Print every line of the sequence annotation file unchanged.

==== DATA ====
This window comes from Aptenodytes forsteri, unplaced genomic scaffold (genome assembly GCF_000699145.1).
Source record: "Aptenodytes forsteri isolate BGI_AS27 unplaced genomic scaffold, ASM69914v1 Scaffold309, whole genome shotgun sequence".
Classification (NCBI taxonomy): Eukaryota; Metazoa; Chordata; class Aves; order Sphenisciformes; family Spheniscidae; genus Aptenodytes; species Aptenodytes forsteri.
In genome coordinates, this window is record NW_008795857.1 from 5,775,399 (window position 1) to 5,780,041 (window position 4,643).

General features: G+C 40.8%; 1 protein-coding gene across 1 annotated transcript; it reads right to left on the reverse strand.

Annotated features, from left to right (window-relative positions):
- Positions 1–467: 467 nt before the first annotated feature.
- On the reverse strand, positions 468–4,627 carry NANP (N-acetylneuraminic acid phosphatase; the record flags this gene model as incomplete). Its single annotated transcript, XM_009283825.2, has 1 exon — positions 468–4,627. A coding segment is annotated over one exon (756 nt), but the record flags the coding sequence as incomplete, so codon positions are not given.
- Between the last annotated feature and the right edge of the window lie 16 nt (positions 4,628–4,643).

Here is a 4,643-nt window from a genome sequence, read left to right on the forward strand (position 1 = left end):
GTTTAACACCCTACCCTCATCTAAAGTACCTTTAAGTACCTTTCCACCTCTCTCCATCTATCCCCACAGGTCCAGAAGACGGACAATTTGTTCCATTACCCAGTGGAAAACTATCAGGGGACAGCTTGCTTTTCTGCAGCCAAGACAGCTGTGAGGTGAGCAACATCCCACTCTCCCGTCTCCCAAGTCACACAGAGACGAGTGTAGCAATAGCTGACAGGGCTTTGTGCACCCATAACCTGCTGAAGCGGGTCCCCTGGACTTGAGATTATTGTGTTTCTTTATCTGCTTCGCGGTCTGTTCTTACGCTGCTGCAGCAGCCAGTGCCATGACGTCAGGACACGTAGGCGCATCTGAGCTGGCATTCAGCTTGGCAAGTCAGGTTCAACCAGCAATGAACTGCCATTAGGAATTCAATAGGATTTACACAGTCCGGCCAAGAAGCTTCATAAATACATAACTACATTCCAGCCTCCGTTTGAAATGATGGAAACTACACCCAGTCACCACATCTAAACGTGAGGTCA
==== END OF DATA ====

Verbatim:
This window comes from Aptenodytes forsteri, unplaced genomic scaffold (genome assembly GCF_000699145.1).
Source record: "Aptenodytes forsteri isolate BGI_AS27 unplaced genomic scaffold, ASM69914v1 Scaffold309, whole genome shotgun sequence".
Classification (NCBI taxonomy): Eukaryota; Metazoa; Chordata; class Aves; order Sphenisciformes; family Spheniscidae; genus Aptenodytes; species Aptenodytes forsteri.
In genome coordinates, this window is record NW_008795857.1 from 5,775,399 (window position 1) to 5,780,041 (window position 4,643).

General features: G+C 40.8%; 1 protein-coding gene across 1 annotated transcript; it reads right to left on the reverse strand.

Annotated features, from left to right (window-relative positions):
- Positions 1–467: 467 nt before the first annotated feature.
- On the reverse strand, positions 468–4,627 carry NANP (N-acetylneuraminic acid phosphatase; the record flags this gene model as incomplete). Its single annotated transcript, XM_009283825.2, has 1 exon — positions 468–4,627. A coding segment is annotated over one exon (756 nt), but the record flags the coding sequence as incomplete, so codon positions are not given.
- Between the last annotated feature and the right edge of the window lie 16 nt (positions 4,628–4,643).

Here is a 4,643-nt window from a genome sequence, read left to right on the forward strand (position 1 = left end):
GTTTAACACCCTACCCTCATCTAAAGTACCTTTAAGTACCTTTCCACCTCTCTCCATCTATCCCCACAGGTCCAGAAGACGGACAATTTGTTCCATTACCCAGTGGAAAACTATCAGGGGACAGCTTGCTTTTCTGCAGCCAAGACAGCTGTGAGGTGAGCAACATCCCACTCTCCCGTCTCCCAAGTCACACAGAGACGAGTGTAGCAATAGCTGACAGGGCTTTGTGCACCCATAACCTGCTGAAGCGGGTCCCCTGGACTTGAGATTATTGTGTTTCTTTATCTGCTTCGCGGTCTGTTCTTACGCTGCTGCAGCAGCCAGTGCCATGACGTCAGGACACGTAGGCGCATCTGAGCTGGCATTCAGCTTGGCAAGTCAGGTTCAACCAGCAATGAACTGCCATTAGGAATTCAATAGGATTTACACAGTCCGGCCAAGAAGCTTCATAAATACATAACTACATTCCAGCCTCCGTTTGAAATGATGGAAACTACACCCAGTCACCACATCTAAACGTGAGGTCA